This is all that anybody needs to accept for their justification, and it is easy to believe because there were hundreds of witnesses to these events, and several extant written testimonies dating back almost to the year. There is no better historical evidence for any event in ancient history.

        As a fellow brother in Christ I look forward to having a beer with Peter in the next life after a rewarding day of getting our hands dirty. But we’ve a long way to go before then, and Peter is a public commentator regarding Christian matters, and with that comes a great deal of genuine responsibility. Just as we talk much about holding our politicians to account, I feel the same way about Peter in his public role.

        • Warty says:

          Talk of the Bible and absolute truth frighten me a little, having delved into the Qur’an and some of the implications arising out of it. If one goes back to some of the founding fathers, you’ll find people like Origen and Valentinus taking a different line to you, suggesting that some aspects of the New Testament are not to be taken literally, such as John’s version (which differs in detail to that of Mark and Matthew, for instance) of the parable of the money lenders. You claim that Lutherans insist of a ‘straight forward reading of Scripture’, which in itself is a variant approach. Origen, for instance suggests that the Holy Spirit had inspired John to offer a contradiction, in order to in turn force the reader to reflect on the inner or hidden meaning. I am not sure upon what basis you suggest there have been 2000 years of consensus on the Bible, when modern Biblical scholars suggest otherwise.
          You are not going to like this, but since the discovery of the Nag Hammadi manuscripts, with numerous hitherto forgotten (as opposed to unknown) ‘Jesus follower’ texts coming available; it has become clear that there was in fact considerable controversy surrounding the synoptic gospels vis a vis those of John and others outside the canon.Luther would turn in his grave to hear me say all of this. And you may or may not have delved into the history of the early church (and we are talking largely of the second century AD here) but you can hardly suggest there was considerable uniformity, when there are scholars that suggest that even John’s writings were influenced by neo Platonic thinking, particularly the opening verses of his Chapter One ‘In the beginning was the word (logos) and the word was with God . . .’
          May I suggest you look into exactly when the various gospels were written and then ask yourself whether or not they were written by the disciples themselves, two of whom were allegedly illiterate, or by the disciples of the disciples (particularly in relation to Matthew, Mark and Luke; John lived into his nineties). Add to this the very poor state of historiography in the both BC and AD until well into the Middle Ages then your statement about ‘there were hundreds of witnesses to these events, and several written testimonies dating back almost to the year (which year I’m not sure what you’re referring to, I’m not sure) then one needs to question Luther’s own understandings, if he reads gospels literally. Even Josephus, a Jewish historian living at the time of Christ cannot be regarded in the way we regard the historiography of modern historians, and none of the disciples of the disciples claimed to be historians.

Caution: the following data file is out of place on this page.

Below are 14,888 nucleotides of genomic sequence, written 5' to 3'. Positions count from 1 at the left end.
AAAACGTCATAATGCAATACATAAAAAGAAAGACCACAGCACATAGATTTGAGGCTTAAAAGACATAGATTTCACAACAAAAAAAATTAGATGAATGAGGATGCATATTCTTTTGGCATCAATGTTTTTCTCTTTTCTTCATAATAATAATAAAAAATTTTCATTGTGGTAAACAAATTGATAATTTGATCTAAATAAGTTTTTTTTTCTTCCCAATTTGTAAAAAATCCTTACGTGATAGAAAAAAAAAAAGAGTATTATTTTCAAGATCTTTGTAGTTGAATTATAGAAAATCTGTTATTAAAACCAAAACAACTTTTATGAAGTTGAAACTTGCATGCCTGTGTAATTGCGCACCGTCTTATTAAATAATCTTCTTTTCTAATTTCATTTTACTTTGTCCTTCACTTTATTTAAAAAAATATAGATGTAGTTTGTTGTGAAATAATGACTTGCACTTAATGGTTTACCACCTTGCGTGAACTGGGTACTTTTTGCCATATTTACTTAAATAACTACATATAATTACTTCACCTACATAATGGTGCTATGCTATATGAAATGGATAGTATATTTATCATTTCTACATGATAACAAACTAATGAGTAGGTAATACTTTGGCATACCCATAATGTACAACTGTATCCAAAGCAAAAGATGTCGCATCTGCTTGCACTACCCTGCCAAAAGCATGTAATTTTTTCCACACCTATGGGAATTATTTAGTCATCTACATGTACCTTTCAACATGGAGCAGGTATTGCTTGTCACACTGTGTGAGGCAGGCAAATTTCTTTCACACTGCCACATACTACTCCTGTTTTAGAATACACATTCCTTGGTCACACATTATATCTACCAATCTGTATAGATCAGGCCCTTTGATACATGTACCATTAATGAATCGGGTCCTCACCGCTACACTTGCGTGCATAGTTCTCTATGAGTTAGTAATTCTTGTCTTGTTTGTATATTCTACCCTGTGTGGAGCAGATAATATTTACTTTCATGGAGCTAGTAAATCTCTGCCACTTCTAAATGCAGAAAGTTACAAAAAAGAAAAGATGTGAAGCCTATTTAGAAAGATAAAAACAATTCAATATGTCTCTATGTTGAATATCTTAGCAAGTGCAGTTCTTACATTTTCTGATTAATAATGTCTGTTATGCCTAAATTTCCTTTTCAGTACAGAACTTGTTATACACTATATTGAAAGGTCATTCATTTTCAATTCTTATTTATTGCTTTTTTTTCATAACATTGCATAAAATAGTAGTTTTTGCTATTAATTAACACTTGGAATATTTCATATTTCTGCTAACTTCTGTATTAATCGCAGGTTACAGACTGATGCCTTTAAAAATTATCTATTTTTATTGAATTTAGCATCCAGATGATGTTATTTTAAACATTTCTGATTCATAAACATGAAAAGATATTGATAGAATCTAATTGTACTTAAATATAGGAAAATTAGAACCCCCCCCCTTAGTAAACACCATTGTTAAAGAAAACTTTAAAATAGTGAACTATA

• padraic says:

            Warty, I take your point about reading the Gospels literally. Years ago I spoke with a Christian missionary working in a faraway land whose people’s language was very ancient. He had mastered the language and was very impressed at its subtlety and used this aspect to great effect in his sermons. One of his sermons dealt with coveting one’s neighbour’s wife in which he advised the mixed congregation of women, men and children that it was not a good idea to hoe in your neighbour’s garden and that it was better to stick to hoeing your own garden. The adults understood exactly what he meant but it went over the heads of children, who took it literally. This meant adults could have a conversation about all sorts of issues from which children were excluded. I thought about the sophistication of these old languages and applied the principle to the New Testament and the Bible and saw many of those fairy stories in a new light. For instance, if you look at the birth of Jesus story the idea of a “virgin birth” is ridiculous. However, if you consider the language used at the time Mary had probably conceived out of wedlock. The code for that at the time was probably “She has had the Angel Gabriel”, similar to some of the less edifying expressions used in the traditional Australian idiom for a similar situation. In her situation, at that time and with that strict Judaic religion, epitomised by the hypocritical Pharisees, she would have been a social outcast, and that’s why there was no room at the Inn and why she and Joseph had to seek a manger for her to give birth after which they had to move to a new town. As Jesus grew older he would have copped it for being illegitimate and seeing his mother disparaged and that I believe is what inspired him to embrace the concept of live and let live and that everyone was capable of getting back on track after “sinning” and should be accepted back into society as a decent, law-abiding citizen. A reading of the New Testament has many examples of this theme. That theme is well expressed in the Anglican hymn “Amazing Grace”, composed by an ex-slave dealer. Similarly, one sees this subtlety of language in the Old Testament, where Adam is given the Apple by Eve in the garden of Eden. You don’t have to be a literary genius to know what is being said there and the story also seems to indicate that celibacy is a higher state. This has led to interesting attitudes towards sex in all three of the Abrahamaic religions. Judaism and Christianity have come to terms with it better than Islam which has not advanced much beyond the Garden of Eden in their attitude towards women. I don’t consider the view above as derogatory, in fact, looking at the New Testament in that light has shown me what a remarkable document it is as an examination of and a possible guide to aspects of human behaviour.